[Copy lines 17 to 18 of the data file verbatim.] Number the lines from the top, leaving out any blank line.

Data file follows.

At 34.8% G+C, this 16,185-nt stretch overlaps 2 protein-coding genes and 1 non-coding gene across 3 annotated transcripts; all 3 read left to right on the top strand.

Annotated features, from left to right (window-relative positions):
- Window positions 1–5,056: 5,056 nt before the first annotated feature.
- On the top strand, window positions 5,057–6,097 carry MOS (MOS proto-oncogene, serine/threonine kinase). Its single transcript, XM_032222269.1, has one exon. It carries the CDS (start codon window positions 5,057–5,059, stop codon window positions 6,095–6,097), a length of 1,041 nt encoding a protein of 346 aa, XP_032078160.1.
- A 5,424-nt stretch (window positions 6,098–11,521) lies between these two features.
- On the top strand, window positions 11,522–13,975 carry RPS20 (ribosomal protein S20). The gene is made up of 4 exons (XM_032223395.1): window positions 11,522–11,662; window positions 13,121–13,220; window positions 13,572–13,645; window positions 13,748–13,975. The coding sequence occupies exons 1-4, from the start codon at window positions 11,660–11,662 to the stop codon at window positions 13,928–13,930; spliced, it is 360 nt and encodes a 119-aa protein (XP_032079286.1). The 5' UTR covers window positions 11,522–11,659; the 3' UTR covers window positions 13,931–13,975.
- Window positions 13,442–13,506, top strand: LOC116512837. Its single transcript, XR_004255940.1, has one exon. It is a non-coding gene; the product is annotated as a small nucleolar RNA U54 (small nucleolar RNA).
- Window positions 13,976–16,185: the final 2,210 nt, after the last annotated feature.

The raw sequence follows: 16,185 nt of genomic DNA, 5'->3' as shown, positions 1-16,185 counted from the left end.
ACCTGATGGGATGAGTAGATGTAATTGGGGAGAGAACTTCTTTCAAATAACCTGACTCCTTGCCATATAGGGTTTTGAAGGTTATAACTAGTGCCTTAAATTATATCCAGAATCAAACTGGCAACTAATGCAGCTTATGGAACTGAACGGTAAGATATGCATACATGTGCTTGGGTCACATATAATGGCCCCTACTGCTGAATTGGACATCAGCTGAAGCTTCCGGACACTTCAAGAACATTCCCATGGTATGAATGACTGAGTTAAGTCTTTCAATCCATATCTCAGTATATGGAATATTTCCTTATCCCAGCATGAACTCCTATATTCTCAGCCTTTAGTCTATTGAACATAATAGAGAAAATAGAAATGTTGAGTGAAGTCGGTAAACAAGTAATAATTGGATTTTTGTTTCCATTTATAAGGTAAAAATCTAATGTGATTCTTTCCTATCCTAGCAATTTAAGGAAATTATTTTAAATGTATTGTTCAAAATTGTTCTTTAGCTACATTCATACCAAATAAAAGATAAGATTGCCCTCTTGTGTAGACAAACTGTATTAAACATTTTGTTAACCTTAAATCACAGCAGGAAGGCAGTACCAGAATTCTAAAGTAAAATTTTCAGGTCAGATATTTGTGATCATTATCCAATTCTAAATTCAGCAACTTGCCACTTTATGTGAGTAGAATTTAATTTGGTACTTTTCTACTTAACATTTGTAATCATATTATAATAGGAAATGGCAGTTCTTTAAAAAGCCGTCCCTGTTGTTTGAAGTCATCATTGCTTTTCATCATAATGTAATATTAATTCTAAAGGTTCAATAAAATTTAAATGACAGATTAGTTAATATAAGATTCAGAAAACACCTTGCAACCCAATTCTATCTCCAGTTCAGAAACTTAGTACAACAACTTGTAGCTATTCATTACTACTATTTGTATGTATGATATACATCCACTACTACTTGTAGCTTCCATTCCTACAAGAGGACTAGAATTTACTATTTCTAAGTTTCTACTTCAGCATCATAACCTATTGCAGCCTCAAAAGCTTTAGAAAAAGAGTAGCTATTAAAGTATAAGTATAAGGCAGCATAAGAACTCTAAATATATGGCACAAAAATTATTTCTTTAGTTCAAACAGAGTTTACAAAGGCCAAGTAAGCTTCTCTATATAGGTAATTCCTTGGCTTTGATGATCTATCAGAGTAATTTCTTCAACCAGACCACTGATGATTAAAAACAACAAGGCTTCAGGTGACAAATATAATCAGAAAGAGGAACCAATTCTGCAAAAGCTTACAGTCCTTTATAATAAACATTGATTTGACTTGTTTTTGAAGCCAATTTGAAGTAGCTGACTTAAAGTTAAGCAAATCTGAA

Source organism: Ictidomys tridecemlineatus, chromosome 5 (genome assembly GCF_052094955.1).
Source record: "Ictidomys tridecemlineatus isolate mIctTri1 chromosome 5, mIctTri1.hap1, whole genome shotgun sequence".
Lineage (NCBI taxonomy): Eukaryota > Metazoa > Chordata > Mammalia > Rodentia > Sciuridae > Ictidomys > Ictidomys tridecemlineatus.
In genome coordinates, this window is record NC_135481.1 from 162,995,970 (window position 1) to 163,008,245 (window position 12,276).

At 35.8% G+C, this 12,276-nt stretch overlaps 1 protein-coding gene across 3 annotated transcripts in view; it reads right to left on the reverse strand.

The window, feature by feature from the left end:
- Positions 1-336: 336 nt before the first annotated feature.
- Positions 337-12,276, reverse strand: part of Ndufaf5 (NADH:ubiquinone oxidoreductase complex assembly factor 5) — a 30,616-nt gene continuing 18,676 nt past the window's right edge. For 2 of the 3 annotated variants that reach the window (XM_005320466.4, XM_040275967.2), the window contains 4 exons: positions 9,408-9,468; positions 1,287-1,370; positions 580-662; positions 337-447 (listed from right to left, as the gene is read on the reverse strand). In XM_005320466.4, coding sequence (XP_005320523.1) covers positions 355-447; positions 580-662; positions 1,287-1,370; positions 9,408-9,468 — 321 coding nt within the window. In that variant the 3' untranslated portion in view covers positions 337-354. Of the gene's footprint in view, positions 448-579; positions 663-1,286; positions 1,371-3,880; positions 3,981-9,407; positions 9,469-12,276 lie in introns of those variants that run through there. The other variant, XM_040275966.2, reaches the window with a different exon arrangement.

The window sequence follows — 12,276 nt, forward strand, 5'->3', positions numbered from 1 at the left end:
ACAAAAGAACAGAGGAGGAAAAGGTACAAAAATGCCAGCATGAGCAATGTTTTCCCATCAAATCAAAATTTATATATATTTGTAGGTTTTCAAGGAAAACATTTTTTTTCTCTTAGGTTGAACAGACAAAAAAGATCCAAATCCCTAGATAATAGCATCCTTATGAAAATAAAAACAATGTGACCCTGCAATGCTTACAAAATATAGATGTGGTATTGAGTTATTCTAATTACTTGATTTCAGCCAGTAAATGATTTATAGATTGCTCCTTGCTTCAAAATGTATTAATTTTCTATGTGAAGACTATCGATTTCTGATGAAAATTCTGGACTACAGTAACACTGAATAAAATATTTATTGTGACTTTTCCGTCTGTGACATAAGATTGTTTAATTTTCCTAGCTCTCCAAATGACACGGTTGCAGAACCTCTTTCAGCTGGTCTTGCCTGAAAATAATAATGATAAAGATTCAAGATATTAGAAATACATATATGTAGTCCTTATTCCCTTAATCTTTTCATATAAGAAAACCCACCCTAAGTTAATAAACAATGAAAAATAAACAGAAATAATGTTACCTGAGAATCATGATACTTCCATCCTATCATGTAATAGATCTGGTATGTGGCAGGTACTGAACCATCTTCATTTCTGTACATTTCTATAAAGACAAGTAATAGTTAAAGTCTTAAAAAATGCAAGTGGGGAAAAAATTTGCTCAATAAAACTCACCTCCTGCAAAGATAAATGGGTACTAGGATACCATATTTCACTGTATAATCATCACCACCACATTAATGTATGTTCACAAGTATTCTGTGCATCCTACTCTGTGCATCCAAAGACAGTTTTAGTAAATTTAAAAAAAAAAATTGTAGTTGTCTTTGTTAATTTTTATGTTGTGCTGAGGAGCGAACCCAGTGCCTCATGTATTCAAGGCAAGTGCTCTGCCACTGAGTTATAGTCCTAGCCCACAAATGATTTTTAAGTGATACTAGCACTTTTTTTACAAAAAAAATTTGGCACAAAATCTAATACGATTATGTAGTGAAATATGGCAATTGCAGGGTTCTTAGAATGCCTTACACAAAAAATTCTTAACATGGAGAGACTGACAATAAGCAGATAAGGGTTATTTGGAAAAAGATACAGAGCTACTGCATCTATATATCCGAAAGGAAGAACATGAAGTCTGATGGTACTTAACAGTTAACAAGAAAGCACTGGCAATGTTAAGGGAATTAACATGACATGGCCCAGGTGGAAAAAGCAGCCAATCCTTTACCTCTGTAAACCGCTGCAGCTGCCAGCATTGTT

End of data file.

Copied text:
- Positions 1-336: 336 nt before the first annotated feature.
- Positions 337-12,276, reverse strand: part of Ndufaf5 (NADH:ubiquinone oxidoreductase complex assembly factor 5) — a 30,616-nt gene continuing 18,676 nt past the window's right edge. For 2 of the 3 annotated variants that reach the window (XM_005320466.4, XM_040275967.2), the window contains 4 exons: positions 9,408-9,468; positions 1,287-1,370; positions 580-662; positions 337-447 (listed from right to left, as the gene is read on the reverse strand). In XM_005320466.4, coding sequence (XP_005320523.1) covers positions 355-447; positions 580-662; positions 1,287-1,370; positions 9,408-9,468 — 321 coding nt within the window. In that variant the 3' untranslated portion in view covers positions 337-354. Of the gene's footprint in view, positions 448-579; positions 663-1,286; positions 1,371-3,880; positions 3,981-9,407; positions 9,469-12,276 lie in introns of those variants that run through there. The other variant, XM_040275966.2, reaches the window with a different exon arrangement.